Lesson for employers: Investigations should be conducted in a timely manner, failure to do so could be considered to be unfair, being investigated is stressful whether or not you are guilty of the alleged behaviour, put yourself in the shoes of the respondent.

In Cherunkunnel v Alfred Health [2015] an employee lodged a grievance under the enterprise agreement concerning his employer’s decision to issue him with a final warning and to demote him following a complaint made against him by a fellow nurse. The employee was stood down while the matter was investigated.

The Commission considered whether the investigative procedure adopted by the employer complied with the relevant enterprise agreement. The applicant argued that his employer did not comply with the enterprise agreement because he was not interviewed.

The enterprise agreement contained a number of procedural requirements, including that an employer must take all reasonable steps to give the employee an opportunity to answer the allegations, and to conduct a fair investigation.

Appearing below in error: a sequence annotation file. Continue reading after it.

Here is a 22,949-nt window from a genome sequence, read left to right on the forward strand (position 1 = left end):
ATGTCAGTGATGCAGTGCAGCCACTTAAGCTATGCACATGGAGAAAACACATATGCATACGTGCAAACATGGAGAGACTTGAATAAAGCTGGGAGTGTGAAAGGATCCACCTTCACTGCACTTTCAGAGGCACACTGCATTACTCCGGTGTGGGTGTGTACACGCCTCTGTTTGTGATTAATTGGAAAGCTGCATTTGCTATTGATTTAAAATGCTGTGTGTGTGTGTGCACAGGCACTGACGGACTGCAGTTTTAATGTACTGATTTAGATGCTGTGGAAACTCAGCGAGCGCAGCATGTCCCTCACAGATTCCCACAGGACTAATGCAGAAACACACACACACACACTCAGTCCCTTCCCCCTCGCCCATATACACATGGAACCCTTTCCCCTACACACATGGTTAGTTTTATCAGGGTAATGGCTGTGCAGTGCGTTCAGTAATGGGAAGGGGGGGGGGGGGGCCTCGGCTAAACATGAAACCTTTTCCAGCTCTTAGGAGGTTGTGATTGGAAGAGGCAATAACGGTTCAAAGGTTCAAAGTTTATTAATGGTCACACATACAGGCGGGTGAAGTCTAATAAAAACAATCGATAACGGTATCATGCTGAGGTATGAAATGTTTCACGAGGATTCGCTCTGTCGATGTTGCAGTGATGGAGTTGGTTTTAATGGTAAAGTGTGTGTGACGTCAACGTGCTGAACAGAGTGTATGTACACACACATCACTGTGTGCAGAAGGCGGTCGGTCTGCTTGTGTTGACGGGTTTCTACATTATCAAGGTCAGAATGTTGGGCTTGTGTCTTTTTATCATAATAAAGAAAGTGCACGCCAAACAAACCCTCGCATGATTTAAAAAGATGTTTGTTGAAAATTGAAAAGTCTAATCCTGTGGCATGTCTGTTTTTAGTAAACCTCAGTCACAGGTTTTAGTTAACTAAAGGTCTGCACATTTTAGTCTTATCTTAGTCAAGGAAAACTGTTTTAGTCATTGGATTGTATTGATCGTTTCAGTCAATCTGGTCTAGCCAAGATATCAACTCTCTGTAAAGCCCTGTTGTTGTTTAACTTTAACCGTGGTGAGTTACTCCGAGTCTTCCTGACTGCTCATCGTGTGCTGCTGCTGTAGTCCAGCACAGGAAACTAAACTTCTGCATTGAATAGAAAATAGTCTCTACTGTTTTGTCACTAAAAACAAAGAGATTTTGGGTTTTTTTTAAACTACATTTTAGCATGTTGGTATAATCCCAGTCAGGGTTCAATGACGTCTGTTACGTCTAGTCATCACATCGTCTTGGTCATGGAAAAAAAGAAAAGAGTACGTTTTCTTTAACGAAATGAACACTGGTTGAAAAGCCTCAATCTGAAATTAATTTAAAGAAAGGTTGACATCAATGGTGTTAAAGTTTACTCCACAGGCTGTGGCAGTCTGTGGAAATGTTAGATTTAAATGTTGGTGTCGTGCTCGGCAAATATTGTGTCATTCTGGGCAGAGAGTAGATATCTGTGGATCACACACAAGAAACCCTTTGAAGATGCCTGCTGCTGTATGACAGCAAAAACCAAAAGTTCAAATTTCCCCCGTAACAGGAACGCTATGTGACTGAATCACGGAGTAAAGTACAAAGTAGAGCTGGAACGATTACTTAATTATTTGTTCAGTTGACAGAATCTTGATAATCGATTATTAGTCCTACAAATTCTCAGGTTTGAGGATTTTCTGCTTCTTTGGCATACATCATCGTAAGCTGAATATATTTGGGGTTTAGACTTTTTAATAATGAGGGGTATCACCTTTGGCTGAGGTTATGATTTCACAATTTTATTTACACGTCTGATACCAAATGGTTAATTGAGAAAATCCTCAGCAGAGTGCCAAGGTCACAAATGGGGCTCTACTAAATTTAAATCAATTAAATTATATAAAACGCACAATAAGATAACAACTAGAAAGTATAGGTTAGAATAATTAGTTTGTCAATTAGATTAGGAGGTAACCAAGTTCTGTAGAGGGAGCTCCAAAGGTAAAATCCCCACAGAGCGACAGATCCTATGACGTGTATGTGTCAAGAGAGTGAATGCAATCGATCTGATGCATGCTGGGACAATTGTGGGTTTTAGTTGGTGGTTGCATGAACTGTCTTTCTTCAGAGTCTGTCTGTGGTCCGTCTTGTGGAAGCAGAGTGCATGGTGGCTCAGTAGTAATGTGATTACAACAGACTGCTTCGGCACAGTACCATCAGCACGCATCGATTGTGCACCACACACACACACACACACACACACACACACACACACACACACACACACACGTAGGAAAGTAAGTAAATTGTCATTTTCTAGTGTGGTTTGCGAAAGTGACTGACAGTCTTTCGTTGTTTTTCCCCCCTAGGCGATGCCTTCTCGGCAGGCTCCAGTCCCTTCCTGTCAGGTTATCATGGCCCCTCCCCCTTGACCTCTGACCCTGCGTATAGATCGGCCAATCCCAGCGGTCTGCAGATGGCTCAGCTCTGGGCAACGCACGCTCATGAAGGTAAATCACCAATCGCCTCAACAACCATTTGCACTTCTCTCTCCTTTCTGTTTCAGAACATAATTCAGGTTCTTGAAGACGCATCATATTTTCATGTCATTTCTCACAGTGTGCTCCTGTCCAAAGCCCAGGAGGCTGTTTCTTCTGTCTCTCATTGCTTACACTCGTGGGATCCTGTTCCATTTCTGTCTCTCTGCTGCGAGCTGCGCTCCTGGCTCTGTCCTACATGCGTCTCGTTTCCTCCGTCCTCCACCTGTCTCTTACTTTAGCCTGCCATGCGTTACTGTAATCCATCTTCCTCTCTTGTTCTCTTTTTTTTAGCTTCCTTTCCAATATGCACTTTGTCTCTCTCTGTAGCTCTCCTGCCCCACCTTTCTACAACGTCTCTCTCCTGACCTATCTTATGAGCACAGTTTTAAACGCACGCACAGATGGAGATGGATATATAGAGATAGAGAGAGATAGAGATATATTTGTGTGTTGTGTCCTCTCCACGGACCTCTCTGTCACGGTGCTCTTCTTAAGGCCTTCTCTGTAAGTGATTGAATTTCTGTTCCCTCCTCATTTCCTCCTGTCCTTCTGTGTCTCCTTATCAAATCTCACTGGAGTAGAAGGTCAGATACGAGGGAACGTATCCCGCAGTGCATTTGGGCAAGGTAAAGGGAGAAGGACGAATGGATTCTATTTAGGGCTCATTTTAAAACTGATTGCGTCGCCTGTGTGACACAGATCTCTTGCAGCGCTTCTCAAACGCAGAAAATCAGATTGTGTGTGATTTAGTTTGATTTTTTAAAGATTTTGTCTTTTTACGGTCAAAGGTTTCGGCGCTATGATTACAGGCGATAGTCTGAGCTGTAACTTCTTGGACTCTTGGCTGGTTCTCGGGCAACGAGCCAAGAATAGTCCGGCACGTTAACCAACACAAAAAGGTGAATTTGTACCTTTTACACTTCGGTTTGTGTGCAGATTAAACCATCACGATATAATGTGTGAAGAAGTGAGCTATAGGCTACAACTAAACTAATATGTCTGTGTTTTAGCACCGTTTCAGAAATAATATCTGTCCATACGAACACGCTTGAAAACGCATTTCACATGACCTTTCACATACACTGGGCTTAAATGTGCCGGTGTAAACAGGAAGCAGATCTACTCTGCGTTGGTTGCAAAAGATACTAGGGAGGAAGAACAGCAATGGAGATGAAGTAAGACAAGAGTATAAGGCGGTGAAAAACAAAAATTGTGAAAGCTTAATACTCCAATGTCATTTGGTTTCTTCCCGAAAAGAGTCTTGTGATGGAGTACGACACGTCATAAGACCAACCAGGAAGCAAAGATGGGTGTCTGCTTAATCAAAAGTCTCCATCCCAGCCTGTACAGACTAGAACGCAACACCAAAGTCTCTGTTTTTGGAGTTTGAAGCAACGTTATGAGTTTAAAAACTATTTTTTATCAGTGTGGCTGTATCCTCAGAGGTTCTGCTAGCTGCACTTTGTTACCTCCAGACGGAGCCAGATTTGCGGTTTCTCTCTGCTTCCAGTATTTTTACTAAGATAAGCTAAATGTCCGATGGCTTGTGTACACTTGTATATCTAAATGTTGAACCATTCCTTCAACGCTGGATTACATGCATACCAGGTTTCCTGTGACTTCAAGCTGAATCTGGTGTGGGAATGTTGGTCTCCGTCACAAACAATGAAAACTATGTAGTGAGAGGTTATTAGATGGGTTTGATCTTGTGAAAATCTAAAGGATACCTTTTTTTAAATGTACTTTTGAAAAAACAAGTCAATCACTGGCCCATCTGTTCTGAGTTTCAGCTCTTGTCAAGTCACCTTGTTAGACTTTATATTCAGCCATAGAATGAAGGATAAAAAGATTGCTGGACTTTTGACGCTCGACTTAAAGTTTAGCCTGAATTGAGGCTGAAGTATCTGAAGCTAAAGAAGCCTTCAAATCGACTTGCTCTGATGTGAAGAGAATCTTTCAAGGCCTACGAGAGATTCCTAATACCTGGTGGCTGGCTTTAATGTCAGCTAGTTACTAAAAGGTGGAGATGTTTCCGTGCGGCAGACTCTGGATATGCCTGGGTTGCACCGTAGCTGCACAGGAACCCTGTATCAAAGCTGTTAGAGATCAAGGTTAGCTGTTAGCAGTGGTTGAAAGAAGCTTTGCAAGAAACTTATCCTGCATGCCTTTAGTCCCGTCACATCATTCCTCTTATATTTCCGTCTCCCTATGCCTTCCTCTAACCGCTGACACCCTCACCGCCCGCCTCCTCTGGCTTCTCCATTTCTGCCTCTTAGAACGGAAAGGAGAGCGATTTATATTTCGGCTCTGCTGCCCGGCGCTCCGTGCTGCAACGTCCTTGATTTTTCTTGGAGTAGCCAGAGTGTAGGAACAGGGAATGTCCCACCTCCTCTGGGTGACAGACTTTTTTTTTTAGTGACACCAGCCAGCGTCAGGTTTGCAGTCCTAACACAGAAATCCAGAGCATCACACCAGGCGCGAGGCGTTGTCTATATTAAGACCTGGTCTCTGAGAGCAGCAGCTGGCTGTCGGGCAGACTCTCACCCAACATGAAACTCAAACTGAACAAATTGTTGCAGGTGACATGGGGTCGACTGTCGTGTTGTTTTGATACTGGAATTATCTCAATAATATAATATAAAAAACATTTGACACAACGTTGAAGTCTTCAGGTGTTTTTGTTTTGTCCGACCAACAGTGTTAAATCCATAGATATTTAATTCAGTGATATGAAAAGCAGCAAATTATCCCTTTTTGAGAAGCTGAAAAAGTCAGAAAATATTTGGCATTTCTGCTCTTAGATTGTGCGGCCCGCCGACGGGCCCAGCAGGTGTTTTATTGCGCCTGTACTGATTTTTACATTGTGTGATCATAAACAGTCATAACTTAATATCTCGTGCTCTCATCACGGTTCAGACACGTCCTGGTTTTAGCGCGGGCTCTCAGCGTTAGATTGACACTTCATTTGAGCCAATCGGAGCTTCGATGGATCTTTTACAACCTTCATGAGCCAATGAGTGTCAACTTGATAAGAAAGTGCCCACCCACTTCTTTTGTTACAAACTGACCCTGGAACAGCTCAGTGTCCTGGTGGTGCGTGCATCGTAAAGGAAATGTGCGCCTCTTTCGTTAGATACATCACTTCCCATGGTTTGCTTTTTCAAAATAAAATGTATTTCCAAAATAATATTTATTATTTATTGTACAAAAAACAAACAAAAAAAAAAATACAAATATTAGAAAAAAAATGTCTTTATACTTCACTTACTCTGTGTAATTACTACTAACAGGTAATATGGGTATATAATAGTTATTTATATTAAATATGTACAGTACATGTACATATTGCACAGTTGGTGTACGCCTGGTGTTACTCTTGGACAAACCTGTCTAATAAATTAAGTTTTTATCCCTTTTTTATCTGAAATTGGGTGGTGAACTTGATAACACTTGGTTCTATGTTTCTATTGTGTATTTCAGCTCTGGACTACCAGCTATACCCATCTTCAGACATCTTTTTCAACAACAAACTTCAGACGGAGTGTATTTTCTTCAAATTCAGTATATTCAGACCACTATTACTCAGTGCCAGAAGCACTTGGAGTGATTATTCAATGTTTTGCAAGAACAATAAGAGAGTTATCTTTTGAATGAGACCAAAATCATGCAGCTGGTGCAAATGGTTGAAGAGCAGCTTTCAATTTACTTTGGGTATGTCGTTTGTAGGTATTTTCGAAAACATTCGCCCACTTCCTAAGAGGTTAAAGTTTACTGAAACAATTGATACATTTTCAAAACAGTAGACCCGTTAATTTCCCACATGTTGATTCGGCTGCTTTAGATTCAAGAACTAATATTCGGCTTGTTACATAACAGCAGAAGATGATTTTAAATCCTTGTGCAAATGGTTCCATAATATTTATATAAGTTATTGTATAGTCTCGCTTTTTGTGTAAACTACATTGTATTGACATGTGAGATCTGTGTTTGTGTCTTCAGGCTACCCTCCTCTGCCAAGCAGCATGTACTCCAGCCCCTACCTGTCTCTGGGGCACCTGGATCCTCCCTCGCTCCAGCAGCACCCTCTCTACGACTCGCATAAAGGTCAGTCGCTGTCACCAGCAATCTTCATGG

The Commission found that providing the employee with a reasonable opportunity to answer any allegations and concerns could “realistically only take place during an interview” which ought to have formed part of the investigation.

The Commission found that if the employee is not interviewed as part of the investigation, then it would not have been conducted in a fair manner as the investigator would be making recommendations based on one side of the story.

Further, the employee was required to respond to a recommendation that he show cause as to why his employment should not be terminated without having been heard in relation to his version of the events prior to the investigator forming a view or making a recommendation.

The Commission found this approach to be procedurally unfair but concluded that the employer, in not terminating the employee’s employment but deciding to issue him with a final warning, took an appropriate approach in dealing with the issues relating to his nursing practice.

Lessons for employers: Procedural fairness especially the right to be heard should be considered as being “set in stone” it doesn’t have to be in the EBA to be a principle to be adhered to.